Opening their discussion on the HR+ metastatic breast cancer treatment landscape, expert oncologists share a broad overview of treatment modalities in this setting.
Sara M. Tolaney, MD, MPH: Hi. Welcome to our post–ESMO [European Society for Medical Oncology Congress 2022] conference perspective. Today we’re going to be discussing metastatic hormone receptor–positive breast cancer. My name is Sara Tolaney and I’m from the Dana-Farber Cancer Institute in Boston, Massachusetts. I’m joined by my colleague, Eva Ciruelos Gil of University Hospital 12 de Octubre and SOLTI Group in Madrid, Spain. Today we’re discussing all the impressive data that have come out over the past few days. Could you tell us a little about how you’re treating your patients who have metastatic hormone receptor–positive disease? What are you thinking about when integrating therapies?
Eva M. Ciruelos Gil, MD, PhD: This is the most important question, in terms of clinical guidelines and experience, for a majority of patients with advanced breast cancer. Seventy percent of them will have a luminal-type disease. They will live longer, longer, and longer, fortunately. However, there are many questions that arise. As soon as we have new data, we have new questions as well. I think that the first-line treatment with any type of hormonal therapy plus CDK4/6 inhibitors is standard. A small percentage of patients who are not candidates, or shouldn’t be, should be treated with these approaches, because there isn’t an exception for that in the subgroup analysis of the 7 different phase 3 trials. All patients will benefit from these combinations. Pre- and postmenopausal patients, as soon as possible, should be treated with abema [abemaciclib (Verzenio)], palbo [palbociclib (Ibrance)], or ribociclib [Kisqali] plus aromatase inhibitors or fulvestrant [Faslodex]. When a patient progresses, we should have the information on PIK3CA status so we have the best second-line therapy for them. In case PIK3CA is mutated, we should combine alpelisib [Piqray], which is currently approved and reimbursed in majority of countries, with fulvestrant or letrozole—supported by the BYLieve [NCT03056755] trial. We have some nice data on different hormonal combinations in the post-CDK scenario. In non–PIK3CA mutated patients, I think it’s a risky to maintain a hormonal therapy alone because results have not been nice. I think that type of therapy is still there. We learned to monitor everolimus many years ago since the BOLERO-2 trial [NCT00863655] results led to approval of this drug in combination. This was the first targeted combination with a hormonal treatment. We have revisited everolimus for non–PIK3CA mutated patients avoiding monotherapy with 1 single hormonal therapy in the post-CDK scenario because median progression-free survival in those patients is so poor. SERDs [selective estrogen receptor degraders] may be a new option. We’ll talk about them. With progressive disease, we have few opportunities]to try to reuse hormonal treatments. Maybe now is the time to start chemotherapies in the first line. Maybe capecitabine [Xeloda] would be a good option in patients who don’t need, or don’t want to go into, IV [intravenous] chemotherapies. Capecitabine and oral vinorelbine [Navelbine] are good options. IV therapies include taxanes or anthracyclines that have been already approved in this setting. The main message is to give the best therapy as soon as possible. I think that the best therapies are the new combinations of CDK inhibitors with hormonal treatment. This is the first-line impact on overall survival and progression-free survival. Afterward, we try to explore all the possible combinations with hormonal treatment before chemotherapy, but we try to avoid monotherapies with hormonal therapies because in the post-CDK scenario we have an urgent clinical need.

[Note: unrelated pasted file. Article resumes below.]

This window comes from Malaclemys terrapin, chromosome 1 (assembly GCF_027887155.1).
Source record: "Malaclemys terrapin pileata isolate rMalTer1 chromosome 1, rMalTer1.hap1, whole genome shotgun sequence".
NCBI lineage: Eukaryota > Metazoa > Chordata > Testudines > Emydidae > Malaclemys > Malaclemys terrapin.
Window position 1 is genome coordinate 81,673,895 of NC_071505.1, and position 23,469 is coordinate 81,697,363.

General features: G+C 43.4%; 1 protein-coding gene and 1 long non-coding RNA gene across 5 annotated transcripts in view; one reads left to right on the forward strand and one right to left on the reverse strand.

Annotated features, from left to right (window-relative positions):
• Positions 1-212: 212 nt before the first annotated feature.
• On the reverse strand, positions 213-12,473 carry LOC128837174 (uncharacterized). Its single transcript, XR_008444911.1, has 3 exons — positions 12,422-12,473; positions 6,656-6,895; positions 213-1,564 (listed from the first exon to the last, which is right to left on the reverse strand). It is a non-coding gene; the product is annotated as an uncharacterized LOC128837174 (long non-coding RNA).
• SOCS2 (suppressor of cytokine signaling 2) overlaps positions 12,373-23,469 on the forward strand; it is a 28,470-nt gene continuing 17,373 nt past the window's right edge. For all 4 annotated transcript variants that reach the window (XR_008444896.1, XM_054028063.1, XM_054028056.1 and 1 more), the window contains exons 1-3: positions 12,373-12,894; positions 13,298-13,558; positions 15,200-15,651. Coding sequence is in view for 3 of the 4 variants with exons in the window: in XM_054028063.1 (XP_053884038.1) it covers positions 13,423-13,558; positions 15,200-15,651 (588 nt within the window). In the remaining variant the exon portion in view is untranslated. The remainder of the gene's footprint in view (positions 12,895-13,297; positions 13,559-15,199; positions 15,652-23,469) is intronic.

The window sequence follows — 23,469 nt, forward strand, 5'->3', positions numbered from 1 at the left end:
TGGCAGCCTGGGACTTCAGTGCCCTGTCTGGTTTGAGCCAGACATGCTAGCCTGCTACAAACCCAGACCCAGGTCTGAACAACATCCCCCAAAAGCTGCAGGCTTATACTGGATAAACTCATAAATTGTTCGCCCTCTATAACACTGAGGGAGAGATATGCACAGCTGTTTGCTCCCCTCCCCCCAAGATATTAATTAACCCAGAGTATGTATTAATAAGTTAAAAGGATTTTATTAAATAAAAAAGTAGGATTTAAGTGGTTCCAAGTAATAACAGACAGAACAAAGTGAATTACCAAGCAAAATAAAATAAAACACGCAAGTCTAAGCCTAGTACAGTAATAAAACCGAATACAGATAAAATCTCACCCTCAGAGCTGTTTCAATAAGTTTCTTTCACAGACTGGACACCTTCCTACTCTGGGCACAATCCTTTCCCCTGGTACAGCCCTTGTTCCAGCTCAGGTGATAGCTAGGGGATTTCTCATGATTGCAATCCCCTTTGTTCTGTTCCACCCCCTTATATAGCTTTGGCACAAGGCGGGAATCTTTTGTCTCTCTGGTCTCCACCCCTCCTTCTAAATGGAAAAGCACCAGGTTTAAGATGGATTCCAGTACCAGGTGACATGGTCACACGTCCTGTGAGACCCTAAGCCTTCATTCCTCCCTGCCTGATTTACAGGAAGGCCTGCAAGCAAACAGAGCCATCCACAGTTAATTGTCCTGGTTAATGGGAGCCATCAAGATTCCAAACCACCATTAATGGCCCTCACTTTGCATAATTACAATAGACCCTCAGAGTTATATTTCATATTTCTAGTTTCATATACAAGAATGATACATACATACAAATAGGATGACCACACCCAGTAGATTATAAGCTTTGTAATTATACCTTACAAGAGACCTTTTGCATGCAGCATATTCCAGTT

Transcript edited for clarity.